Likewise, in their little hidden common room, the crusaders have a collage pinned to the wall of various rebels, freedom fighters. There does not seem to be one particular form of politics or cause represented in these images. Again, it is style over substance, the romance of rebellion, like modern-day students who put posters of Che Guevara on their walls as a rebellious symbol, only for them to crumble when you ask them to detail anything specific about his politics or history. A Rage Against The Machine album does not a rebel make. And yet this does not invalidate the spirit, the youthful vitality of the feeling. “When do we begin to live, that’s what I want to know,” bemoans Mick, echoing every frustrated teenager awakening to the bias and unevenness of the adult world.

The existentialist language on display, the fatalism, indicates someone who has a well-thumbed copy of Camus’ The Outsider (aka The Stranger) or Goethe’s Young Werther in their coat pocket. Anderson essentially confirmed this when he said, “Mick plays a little at being an intellectual (‘Violence and revolution are the only pure acts,’ etc.)” [14] Yet, when Mick describes the proper way to treat a beautiful girl (“There’s only one thing you can do with a girl like this. Walk naked into the sea together as the sun sets…make love once…then die”), Johnny’s excited reaction of “Fantastic!” is the giveaway. Rather than despair at the inevitability of suicide, he seems excited about the prospect, equating sex and death into a kind of romantic, emotional ideal for living. Anyone who has been through a teenage existentialist phase (me included) will understand the exciting melancholy of such a sentiment.

The language used about the crusaders by the Whips, however, particularly the moody, repressed Denson, oozes disdain and scorn. Shamefully, we are currently being led by a Prime Minister, a former public schoolboy, who has a history of making racist and homophobic remarks. The language he used to make these remarks typically objectified the subject of the remarks in question. Here we can see The Whips objectifying the crusaders in the same disgusted tones, as bohemians, dreamers, romantics. When Denson calls Mick “a degenerate,” it is both unnecessary and cruel. However, it is also revealing of the underlying bias that lies beneath the language. It basically boils down to an attitude of “us and them,” under which our country has been governed for a long time. Discussing Mick, Anderson comments that “when he acts it is instinctively, because of his outraged dignity, his frustrated passion, his vital energy, his sense of fair play if you like. If his story can be said to be ‘about’ anything, it is about freedom.” [15]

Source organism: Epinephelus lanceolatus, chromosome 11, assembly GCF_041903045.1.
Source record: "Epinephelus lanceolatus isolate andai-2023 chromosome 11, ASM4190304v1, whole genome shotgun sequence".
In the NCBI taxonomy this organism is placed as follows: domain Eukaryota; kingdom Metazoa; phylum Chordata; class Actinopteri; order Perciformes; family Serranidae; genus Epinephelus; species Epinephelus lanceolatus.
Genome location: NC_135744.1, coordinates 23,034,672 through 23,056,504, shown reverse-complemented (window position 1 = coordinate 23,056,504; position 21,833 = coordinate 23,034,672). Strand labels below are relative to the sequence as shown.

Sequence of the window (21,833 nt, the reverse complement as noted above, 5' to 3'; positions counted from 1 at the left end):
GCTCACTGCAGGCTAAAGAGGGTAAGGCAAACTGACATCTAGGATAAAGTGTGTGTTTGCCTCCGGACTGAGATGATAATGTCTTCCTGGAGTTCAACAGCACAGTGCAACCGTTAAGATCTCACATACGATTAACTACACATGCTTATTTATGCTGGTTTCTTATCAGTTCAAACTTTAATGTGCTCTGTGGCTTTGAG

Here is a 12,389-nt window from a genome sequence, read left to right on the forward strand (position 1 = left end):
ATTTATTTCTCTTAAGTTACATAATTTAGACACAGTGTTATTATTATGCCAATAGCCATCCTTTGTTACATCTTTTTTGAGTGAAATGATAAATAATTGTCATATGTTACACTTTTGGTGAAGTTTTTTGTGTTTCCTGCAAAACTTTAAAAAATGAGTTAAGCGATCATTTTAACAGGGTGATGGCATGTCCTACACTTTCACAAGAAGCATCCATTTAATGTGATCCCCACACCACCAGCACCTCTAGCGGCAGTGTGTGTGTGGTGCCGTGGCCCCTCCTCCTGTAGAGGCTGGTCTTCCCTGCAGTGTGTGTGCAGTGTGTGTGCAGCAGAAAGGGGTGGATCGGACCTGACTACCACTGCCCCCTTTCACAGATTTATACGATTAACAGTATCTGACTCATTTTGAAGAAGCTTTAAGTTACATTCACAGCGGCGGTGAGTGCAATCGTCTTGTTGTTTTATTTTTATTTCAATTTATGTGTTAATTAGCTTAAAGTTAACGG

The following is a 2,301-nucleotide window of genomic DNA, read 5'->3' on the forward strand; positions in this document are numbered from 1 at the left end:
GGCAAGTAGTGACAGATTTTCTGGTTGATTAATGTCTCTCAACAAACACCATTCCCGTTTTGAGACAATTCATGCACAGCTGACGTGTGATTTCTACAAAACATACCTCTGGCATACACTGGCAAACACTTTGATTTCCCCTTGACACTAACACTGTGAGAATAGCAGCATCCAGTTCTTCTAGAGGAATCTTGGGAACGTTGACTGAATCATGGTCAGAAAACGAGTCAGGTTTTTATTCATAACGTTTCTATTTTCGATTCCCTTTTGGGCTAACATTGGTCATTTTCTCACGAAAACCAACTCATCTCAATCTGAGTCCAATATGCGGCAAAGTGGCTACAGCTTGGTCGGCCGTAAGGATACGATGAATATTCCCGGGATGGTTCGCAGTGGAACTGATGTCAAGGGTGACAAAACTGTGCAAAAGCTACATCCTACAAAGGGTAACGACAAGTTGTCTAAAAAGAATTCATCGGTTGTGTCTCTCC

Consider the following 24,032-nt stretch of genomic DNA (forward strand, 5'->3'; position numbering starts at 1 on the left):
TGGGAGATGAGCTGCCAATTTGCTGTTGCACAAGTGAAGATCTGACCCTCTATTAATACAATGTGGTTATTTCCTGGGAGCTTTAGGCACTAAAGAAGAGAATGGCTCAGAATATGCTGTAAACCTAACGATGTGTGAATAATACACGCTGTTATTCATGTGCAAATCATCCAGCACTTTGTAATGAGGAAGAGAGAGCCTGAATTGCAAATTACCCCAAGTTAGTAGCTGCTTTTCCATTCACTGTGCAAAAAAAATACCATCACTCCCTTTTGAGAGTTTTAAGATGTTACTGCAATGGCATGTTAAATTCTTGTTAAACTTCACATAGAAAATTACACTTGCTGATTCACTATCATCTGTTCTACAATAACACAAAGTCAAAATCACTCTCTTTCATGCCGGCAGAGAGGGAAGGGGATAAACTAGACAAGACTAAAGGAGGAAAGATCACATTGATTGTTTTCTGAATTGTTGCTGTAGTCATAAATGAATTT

Freedom, however, is not on the agenda for the Whips and their intervention to deal with the crusaders. At this point, the crusaders have not done anything particularly severe or deserving of hard-line punishment. This matters not a jot to the Whips, who judge based on attitude and difference first. Their upbringing has given them a disproportionate sense of power and authority. This, in turn, is reflected out disproportionately onto people who are judged and contained underneath such authority. As Rowntree states to the housemaster, wavering uncertainly under the certain, steely gaze of the Whips, “I will have to deal firmly with it in certain instances. It may be necessary to make a few examples. The headmaster doesn’t like too much thrashing. He wouldn’t like college to get a reputation for decadence.”

Mick assumes the position on the school gym apparatus, as The Whips prepare to cane him

And what an example to give. Do as I say, not as I do. Rowntree lays down the law to the crusaders in unempathetic, unambiguous terms: “I imagine you know why you’re here…for being a nuisance. A general nuisance in the house… It’s your general attitude. You know exactly what I mean. And we’ve decided to beat you for it. Stand up properly when the head of house addresses you. There’s something indecent about you, Travis. The way you slouch about. You think we don’t notice you with your hands in your pockets. The way you just sit there looking at everyone. You three have become a danger to the morale of the whole house. You can take that cheap little grin off your mouth! I serve the nation. You haven’t the slightest idea what it means, have you? To you it’s just one bloody joke… You’re in the sixth form now. You should be prepared to set an example of responsibility…  You’re a nuisance. You’re pathetic. And as such, you must be punished.”